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Raw Foods Books

The Live Food Factor

5.0 out of 5 stars The Best Book on Health You Will EVER Read!, December 6, 2011
"The Live Food Factor" is one of the best books on health you will ever read. It addresses the issue of illness in a way I have never seen another book on health quite achieve. Susan Schenck is brilliant and the way she has organized the information in this book is a miracle. You will not only totally comprehend how you can stay well but you will also be entirely convinced that no one can keep you healthy like you can. By following the advice in this book you will know how to feed yourself for optimum health and longevity. If you are one of those people who wants to live to be 120 this is your book.

How can I heal from debilitating diseases?
How can I avoid the symptoms of menopause?
How can I get rid of cellulite and wrinkles?
How can I become super healthy?
What can I use as a substitute for salt?
Which dehydrator should I buy?
Are diet foods really making me fat?
Is grilled meat really as bad as smoking?

Susan Schenck and Victoria Bidwell answer all these questions and more. This book really explains how a raw foods diet can solve some of your worst problems. Almost on every page I learned something new. This is really such an exciting book that it is hard to put down. I read it over the course of a week and felt like I had gained 100 years of wisdom.

This book explains the difference between live foods and dead food. The authors also discuss food combining. The authors also explain how the body actually works. I was a little shocked to learn how bad salt really is although I mostly use Fleur de Sel (a sea salt) in all foods I make. Still I had not considered the seasoning salt I use quite often. I honestly didn't realize it was toxic! This book gives information on salt substitutes which I'm going to try even though I will have to order them online.

To be honest this is the most convincing book I've ever read on health. I think it should be required reading for all humans. Also, if you are looking for recipes there are 100 delicious raw recipes in this book. Susan Schenck also gives the names of many raw food cookbooks she loves. You can also now find them by looking at my "raw foods" tag list.

The only thing I have left to say is that the chapter on fasting is not detailed enough to make it safe for you to fast. I read three other books on fasting before trying it and I'd advise you do the same.

~The Rebecca Review


Diana Stobo's Cookbook


5.0 out of 5 stars Delicious Recipes that are Healthy Too, November 15, 2011

Diana Stobo has two really good cookbooks that encourage you to eat more fruits and vegetables and that is a good thing. When you can make so many delicious recipes suddenly junk food loses its appeal. One recipe in this book is for "Pecan-Pie Treats" and they are a healthy version of the real thing. Diana takes a Medjool date and removes the pit. Then she inserts a pecan halve and that is it. It is quite delicious and you won't miss pecan pie at all.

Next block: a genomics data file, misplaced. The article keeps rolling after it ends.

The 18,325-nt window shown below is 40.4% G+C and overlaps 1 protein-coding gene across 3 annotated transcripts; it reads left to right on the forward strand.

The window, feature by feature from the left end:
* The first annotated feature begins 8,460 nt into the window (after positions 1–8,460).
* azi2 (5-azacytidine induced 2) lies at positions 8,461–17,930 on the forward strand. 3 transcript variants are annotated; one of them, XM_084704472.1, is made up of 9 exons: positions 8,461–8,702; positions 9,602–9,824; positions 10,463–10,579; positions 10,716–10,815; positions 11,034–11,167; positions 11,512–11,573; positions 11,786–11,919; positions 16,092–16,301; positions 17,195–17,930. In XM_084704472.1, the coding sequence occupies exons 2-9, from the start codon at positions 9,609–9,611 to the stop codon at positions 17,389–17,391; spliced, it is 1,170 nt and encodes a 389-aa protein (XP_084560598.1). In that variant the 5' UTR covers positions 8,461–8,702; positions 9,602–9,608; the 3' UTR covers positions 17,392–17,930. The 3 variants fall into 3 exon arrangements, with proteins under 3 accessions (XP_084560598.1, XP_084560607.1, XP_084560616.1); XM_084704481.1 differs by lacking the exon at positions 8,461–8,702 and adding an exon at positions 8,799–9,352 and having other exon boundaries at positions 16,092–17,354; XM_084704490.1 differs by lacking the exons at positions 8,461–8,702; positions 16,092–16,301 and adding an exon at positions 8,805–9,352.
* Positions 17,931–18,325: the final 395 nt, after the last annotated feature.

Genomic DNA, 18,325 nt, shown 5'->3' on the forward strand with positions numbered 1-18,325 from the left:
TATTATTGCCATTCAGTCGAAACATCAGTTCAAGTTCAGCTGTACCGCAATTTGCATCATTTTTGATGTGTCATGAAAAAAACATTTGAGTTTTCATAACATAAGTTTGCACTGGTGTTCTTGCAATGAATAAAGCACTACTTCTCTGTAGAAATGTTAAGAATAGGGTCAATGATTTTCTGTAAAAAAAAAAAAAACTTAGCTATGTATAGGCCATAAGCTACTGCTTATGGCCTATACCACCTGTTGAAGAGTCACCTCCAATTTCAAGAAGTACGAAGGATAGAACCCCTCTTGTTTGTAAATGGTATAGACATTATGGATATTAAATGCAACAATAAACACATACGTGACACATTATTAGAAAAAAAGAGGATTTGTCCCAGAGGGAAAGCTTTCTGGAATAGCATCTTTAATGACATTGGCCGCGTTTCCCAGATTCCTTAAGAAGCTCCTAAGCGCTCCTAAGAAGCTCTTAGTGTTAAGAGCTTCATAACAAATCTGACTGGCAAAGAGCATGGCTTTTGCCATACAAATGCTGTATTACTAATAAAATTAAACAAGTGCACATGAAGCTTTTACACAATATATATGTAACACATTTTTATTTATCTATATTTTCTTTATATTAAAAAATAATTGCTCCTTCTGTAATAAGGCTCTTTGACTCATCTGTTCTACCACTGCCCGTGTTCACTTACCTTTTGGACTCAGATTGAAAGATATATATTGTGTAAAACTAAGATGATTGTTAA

This cookbook also has a recipe for "Kiwi Lemonade" which calls for agave nectar but I used a packet of stevia and it was still delicious. The recipe for raspberry applesauce was quite the surprise and I'd make it again. But the best recipe I tried was the zucchini hummus which seems to be a favorite in quite a few raw foods cookbooks. I only used 1/3 cup lemon juice instead of a half and left out the olive oil and cumin. Then I added in an extra garlic clove and used one teaspoon salt instead of 1 1/2. It worked perfectly and all I needed was a blender. This is really good with cucumber, carrots and yellow bell peppers.

If you are really serious about raw foods you might want to get a Vitamix blender. A regular blender works fine in a pinch but you will get a higher quality of food with a Vitamix because it is so powerful. For recipes in this cookbook you may also want to have a food processor, dehydrator, coffee grinder, rice cooker, mandoline, sprouter, juicer and immersion blender.

Some of the other recipes which look really good include:

Banana Buckwheat Pancakes
Almond Date Milkshake
Butternut Squash Soup
Portobello Mushroom Fajitas
Plum Crisp
Spiced Bananas
Chocolate Fondue
Melon Smoothie

With so many great recipes I'm sure to keep using this cookbook for quite a while. The Hummus recipe is one
I'll use again and again.

~The Rebecca Review


Diana Stobo's Milkshakes


5.0 out of 5 stars Coconut Ice Cream, November 15, 2011